Sunday, 23 February 2014


A friend has just bought a pair of these cute panties to taunt her boyfriend - an ardent activist who flinches every time  el-Sissi is mentioned - two of his mates  are somewhere in a Cairo prison, no one knows where, and are about to be charged with assisting 'terrorists' - ie looking at a person with a beard. And if that's not enough, his girlfriend's walking around with another man's face on her fun-zone.

I warned her that the el-Sissi knickers  would not go down well in the bedroom, and she replied that they would go down faster  than a protester hit by a police sniper, and this was why she was wearing them. It struck me as an inappropriate simile but this is how it is in Egypt these days. Humour is the antidote to reality. There's a limit to the number of stories of young people being  tear gased and roasted alive in police vans, torture, cooked up charges, beaten, kicked, shot that can be listened to without either bursting into tears, overdosing, or laughing.

The knickers are Ecstasisi gone mad. They are selling well. El-Sissi is reaching the parts he never thought he would. Knowing how jealous and possessive Egyptian men can be, I'm hoping this will turn the tide of el-Sissi mania. The  Lion King may have saved the country from gathering Islamist hoards,  but does he have the right to have his face in the  crotch of Egyptian womanhood? If this continues, votes are more likely to go to some secular wimp than to the guy who's  on, and by implication, in your wife's panties.

It's a turn off in more ways than one. This is the man who sanctioned the humiliating removal of the panties of jailed women protesters to enable a search  for intact hymens. If  it's broken, eureka!, you are a bad woman, and deserve the charges.   This alone, should be a no vote, let alone everything else.  

Thursday, 20 February 2014


Someone has just given me a copy of Field Marshall el-Sissi's identity card, and in the ladies section of the tram in Alexandria today, a small boy was selling fake 100 LE notes with guess-who on them. There are el-Sissi watches as well, and plates. You name it, el-Sisi has got his mug on it, even chocolate.   It reminds me of Sadaam Hussein, who favoured clock faces and plates. He  even managed to have his face printed on the  bars of soap at a hotel I stayed at in Baghdad. Maybe because he was leader of the Ba'th party.  It wasn't much fun having a shower with Sadaam - dictator's can be slippery and he kept blowing bubbles.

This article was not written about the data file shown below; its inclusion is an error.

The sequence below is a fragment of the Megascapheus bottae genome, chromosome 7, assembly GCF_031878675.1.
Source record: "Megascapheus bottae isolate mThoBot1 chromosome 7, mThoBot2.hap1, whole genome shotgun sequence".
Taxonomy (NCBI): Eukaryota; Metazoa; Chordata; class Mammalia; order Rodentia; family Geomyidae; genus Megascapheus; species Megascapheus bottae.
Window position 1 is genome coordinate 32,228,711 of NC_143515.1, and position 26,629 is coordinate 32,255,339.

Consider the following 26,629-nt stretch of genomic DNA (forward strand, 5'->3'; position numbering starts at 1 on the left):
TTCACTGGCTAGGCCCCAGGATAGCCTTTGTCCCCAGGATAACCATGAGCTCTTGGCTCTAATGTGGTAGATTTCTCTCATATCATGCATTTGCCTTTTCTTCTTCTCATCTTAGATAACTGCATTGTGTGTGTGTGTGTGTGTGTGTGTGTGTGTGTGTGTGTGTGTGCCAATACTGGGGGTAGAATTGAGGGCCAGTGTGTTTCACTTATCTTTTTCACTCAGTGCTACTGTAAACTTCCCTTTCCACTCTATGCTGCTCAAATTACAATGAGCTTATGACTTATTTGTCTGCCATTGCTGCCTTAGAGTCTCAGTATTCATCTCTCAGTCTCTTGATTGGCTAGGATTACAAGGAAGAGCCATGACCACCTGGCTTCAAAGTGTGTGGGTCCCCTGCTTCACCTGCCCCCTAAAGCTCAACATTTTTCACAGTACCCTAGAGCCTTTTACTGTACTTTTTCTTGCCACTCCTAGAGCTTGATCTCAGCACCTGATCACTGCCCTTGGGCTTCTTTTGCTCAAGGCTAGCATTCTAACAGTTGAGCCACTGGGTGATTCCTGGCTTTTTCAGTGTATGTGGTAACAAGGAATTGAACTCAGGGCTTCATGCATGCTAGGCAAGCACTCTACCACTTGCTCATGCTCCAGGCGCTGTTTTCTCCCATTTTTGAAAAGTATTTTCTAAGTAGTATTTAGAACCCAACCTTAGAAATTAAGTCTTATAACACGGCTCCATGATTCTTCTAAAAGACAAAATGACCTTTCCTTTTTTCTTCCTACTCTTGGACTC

I used to go to a spa in Amsterdam  where it was common for men and women  to  swim, sauna, steam, and relax together  naked. It reflected the healthy, non-prurient attitude the Dutch have to nudity. Nobody stared or leered and I soon got into the swing of things.

The only person who made me feel uneasy was the guy in sunglasses. You couldn’t see where he was looking, but  I was damn sure it  wasn't the trees.  He also kept  a towel over his dick. Women complained and he was  eventually asked to leave.  It’s a pity the world’s dictators cannot be asked to do the same.  Sun glasses are their nod to style and authoritarian rule. The thugocracy love  to  stare out at their starving masses from behind mega-dollar frames.  If they hide their eyes, they think we won’t see the torture chambers.

Libya’s Munama Gaddafi  liked to  hide  his cosmetically enhanced eyes with a frameless J-lo style and was rarely seen without them. I gather he wasn't wearing them when he was found hiding in a hole, probably  because his dictatorial game was over and he didn't need them in the dark.    Zimbabwe’s little treasure, Robert Mugabe, favours  gold rimmed  sunglasses that tilt  to the side, giving him a slight Dame Edna Everidge look.  He’s the monster who sanctioned military violence and ordered his opponent’s wife to be burned alive.

One of the most iconic shades-wearing dictators in history, North Korea’s Kim Jong Il, left a legacy of desperate, starving citizens, horrific work camps, hundreds of thousands of political prisoners and a huge number of sunglasses to his son, Kim Jong Un.   

Clip-on shades rimmed in gold bling were favoured by Togo’s Gnassingbe Eyadema. He ruled for  38 years, winning numerous uncontested elections and rigging the rest. He had  an entourage of 1,000 dancing women who sang and danced in praise of him; portraits of his ugly mug were everywhere and  $20 wrist watches with his portrait,  were available to the few Togolese who could afford them.

Sudan's Bashir prefers to tease with a glimpse of his eyes behind round gold-rimmed glasses that darken in sunlight. He likes them to slip down his nose at conferences to give him a more intellectual air.  More hard-line shades are worn when he's going for the tough-guy look in his  bully-boy military uniforms. He's the man behind the horrors of Darfur.

Augusto Pinochet, Chile’s dictator  proved that a good pair of sunglass is the making of a dictator. He  hid behind them throughout his 17 years of political genocide. Thousands of  his opponents disappeared and have never been seen again.